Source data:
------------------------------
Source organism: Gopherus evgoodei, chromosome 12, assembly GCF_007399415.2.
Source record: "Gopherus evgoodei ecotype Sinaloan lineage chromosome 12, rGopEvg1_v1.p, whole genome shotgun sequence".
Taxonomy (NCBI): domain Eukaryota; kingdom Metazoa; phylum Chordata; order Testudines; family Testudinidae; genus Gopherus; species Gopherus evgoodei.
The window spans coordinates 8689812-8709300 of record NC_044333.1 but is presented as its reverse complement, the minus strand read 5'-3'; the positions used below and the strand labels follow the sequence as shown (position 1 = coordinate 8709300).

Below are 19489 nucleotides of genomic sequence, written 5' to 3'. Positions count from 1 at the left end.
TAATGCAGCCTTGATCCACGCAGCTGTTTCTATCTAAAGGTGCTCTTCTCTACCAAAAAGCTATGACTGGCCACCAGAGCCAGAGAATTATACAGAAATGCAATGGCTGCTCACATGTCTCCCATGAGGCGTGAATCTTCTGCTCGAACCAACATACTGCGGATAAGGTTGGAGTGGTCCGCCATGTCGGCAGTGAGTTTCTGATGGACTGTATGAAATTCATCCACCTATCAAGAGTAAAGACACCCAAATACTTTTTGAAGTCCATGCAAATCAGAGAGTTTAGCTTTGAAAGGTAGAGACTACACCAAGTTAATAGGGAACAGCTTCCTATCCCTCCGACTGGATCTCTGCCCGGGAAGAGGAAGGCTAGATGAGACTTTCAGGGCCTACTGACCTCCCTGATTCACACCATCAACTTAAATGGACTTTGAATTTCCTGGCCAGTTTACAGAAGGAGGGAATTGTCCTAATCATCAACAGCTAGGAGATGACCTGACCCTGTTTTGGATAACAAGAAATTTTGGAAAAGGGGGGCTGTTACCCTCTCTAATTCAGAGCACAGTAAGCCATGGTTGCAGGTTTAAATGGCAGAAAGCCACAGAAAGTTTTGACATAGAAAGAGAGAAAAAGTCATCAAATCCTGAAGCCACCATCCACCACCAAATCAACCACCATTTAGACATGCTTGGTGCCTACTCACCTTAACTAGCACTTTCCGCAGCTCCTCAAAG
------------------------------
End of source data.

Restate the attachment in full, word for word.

Source organism: Gopherus evgoodei, chromosome 12, assembly GCF_007399415.2.
Source record: "Gopherus evgoodei ecotype Sinaloan lineage chromosome 12, rGopEvg1_v1.p, whole genome shotgun sequence".
Taxonomy (NCBI): domain Eukaryota; kingdom Metazoa; phylum Chordata; order Testudines; family Testudinidae; genus Gopherus; species Gopherus evgoodei.
The window spans coordinates 8689812-8709300 of record NC_044333.1 but is presented as its reverse complement, the minus strand read 5'-3'; the positions used below and the strand labels follow the sequence as shown (position 1 = coordinate 8709300).

Below are 19489 nucleotides of genomic sequence, written 5' to 3'. Positions count from 1 at the left end.
TAATGCAGCCTTGATCCACGCAGCTGTTTCTATCTAAAGGTGCTCTTCTCTACCAAAAAGCTATGACTGGCCACCAGAGCCAGAGAATTATACAGAAATGCAATGGCTGCTCACATGTCTCCCATGAGGCGTGAATCTTCTGCTCGAACCAACATACTGCGGATAAGGTTGGAGTGGTCCGCCATGTCGGCAGTGAGTTTCTGATGGACTGTATGAAATTCATCCACCTATCAAGAGTAAAGACACCCAAATACTTTTTGAAGTCCATGCAAATCAGAGAGTTTAGCTTTGAAAGGTAGAGACTACACCAAGTTAATAGGGAACAGCTTCCTATCCCTCCGACTGGATCTCTGCCCGGGAAGAGGAAGGCTAGATGAGACTTTCAGGGCCTACTGACCTCCCTGATTCACACCATCAACTTAAATGGACTTTGAATTTCCTGGCCAGTTTACAGAAGGAGGGAATTGTCCTAATCATCAACAGCTAGGAGATGACCTGACCCTGTTTTGGATAACAAGAAATTTTGGAAAAGGGGGGCTGTTACCCTCTCTAATTCAGAGCACAGTAAGCCATGGTTGCAGGTTTAAATGGCAGAAAGCCACAGAAAGTTTTGACATAGAAAGAGAGAAAAAGTCATCAAATCCTGAAGCCACCATCCACCACCAAATCAACCACCATTTAGACATGCTTGGTGCCTACTCACCTTAACTAGCACTTTCCGCAGCTCCTCAAAG